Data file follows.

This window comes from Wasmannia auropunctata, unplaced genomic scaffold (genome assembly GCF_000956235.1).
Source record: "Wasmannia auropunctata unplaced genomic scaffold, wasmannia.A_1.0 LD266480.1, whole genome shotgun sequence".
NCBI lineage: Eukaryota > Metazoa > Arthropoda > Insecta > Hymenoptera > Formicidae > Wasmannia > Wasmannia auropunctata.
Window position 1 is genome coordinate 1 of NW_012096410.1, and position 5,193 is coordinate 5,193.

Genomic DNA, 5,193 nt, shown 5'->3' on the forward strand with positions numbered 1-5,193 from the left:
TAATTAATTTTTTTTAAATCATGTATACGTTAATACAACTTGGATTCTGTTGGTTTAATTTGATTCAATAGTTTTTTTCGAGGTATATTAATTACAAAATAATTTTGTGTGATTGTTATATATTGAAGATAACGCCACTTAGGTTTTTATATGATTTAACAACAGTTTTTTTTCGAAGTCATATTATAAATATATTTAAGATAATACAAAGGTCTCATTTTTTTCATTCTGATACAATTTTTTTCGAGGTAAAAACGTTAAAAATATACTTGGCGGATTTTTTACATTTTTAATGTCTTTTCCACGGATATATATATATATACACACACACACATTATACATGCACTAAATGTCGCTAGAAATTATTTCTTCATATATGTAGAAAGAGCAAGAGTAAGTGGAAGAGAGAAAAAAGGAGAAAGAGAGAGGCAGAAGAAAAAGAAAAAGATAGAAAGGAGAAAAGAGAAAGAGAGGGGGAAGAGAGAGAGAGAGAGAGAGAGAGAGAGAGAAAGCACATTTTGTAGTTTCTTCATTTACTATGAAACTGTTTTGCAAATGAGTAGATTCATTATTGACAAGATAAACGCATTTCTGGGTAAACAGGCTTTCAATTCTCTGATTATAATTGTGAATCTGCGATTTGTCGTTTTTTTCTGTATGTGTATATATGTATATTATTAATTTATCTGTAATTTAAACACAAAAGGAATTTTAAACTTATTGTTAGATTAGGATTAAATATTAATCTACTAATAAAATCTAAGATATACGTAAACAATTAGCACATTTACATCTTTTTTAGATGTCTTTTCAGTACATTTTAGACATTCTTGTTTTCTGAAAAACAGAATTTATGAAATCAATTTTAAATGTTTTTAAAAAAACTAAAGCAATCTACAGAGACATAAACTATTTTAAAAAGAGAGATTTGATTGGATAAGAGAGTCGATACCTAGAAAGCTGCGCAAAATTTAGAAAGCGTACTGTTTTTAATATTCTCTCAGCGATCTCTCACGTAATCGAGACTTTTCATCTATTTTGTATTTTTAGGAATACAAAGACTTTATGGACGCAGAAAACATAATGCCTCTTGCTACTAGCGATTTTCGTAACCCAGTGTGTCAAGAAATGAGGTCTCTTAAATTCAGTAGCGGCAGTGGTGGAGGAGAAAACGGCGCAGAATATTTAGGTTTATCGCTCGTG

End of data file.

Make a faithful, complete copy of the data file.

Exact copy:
This window comes from Wasmannia auropunctata, unplaced genomic scaffold (genome assembly GCF_000956235.1).
Source record: "Wasmannia auropunctata unplaced genomic scaffold, wasmannia.A_1.0 LD266480.1, whole genome shotgun sequence".
NCBI lineage: Eukaryota > Metazoa > Arthropoda > Insecta > Hymenoptera > Formicidae > Wasmannia > Wasmannia auropunctata.
Window position 1 is genome coordinate 1 of NW_012096410.1, and position 5,193 is coordinate 5,193.

Genomic DNA, 5,193 nt, shown 5'->3' on the forward strand with positions numbered 1-5,193 from the left:
TAATTAATTTTTTTTAAATCATGTATACGTTAATACAACTTGGATTCTGTTGGTTTAATTTGATTCAATAGTTTTTTTCGAGGTATATTAATTACAAAATAATTTTGTGTGATTGTTATATATTGAAGATAACGCCACTTAGGTTTTTATATGATTTAACAACAGTTTTTTTTCGAAGTCATATTATAAATATATTTAAGATAATACAAAGGTCTCATTTTTTTCATTCTGATACAATTTTTTTCGAGGTAAAAACGTTAAAAATATACTTGGCGGATTTTTTACATTTTTAATGTCTTTTCCACGGATATATATATATATACACACACACACATTATACATGCACTAAATGTCGCTAGAAATTATTTCTTCATATATGTAGAAAGAGCAAGAGTAAGTGGAAGAGAGAAAAAAGGAGAAAGAGAGAGGCAGAAGAAAAAGAAAAAGATAGAAAGGAGAAAAGAGAAAGAGAGGGGGAAGAGAGAGAGAGAGAGAGAGAGAGAGAGAGAAAGCACATTTTGTAGTTTCTTCATTTACTATGAAACTGTTTTGCAAATGAGTAGATTCATTATTGACAAGATAAACGCATTTCTGGGTAAACAGGCTTTCAATTCTCTGATTATAATTGTGAATCTGCGATTTGTCGTTTTTTTCTGTATGTGTATATATGTATATTATTAATTTATCTGTAATTTAAACACAAAAGGAATTTTAAACTTATTGTTAGATTAGGATTAAATATTAATCTACTAATAAAATCTAAGATATACGTAAACAATTAGCACATTTACATCTTTTTTAGATGTCTTTTCAGTACATTTTAGACATTCTTGTTTTCTGAAAAACAGAATTTATGAAATCAATTTTAAATGTTTTTAAAAAAACTAAAGCAATCTACAGAGACATAAACTATTTTAAAAAGAGAGATTTGATTGGATAAGAGAGTCGATACCTAGAAAGCTGCGCAAAATTTAGAAAGCGTACTGTTTTTAATATTCTCTCAGCGATCTCTCACGTAATCGAGACTTTTCATCTATTTTGTATTTTTAGGAATACAAAGACTTTATGGACGCAGAAAACATAATGCCTCTTGCTACTAGCGATTTTCGTAACCCAGTGTGTCAAGAAATGAGGTCTCTTAAATTCAGTAGCGGCAGTGGTGGAGGAGAAAACGGCGCAGAATATTTAGGTTTATCGCTCGTG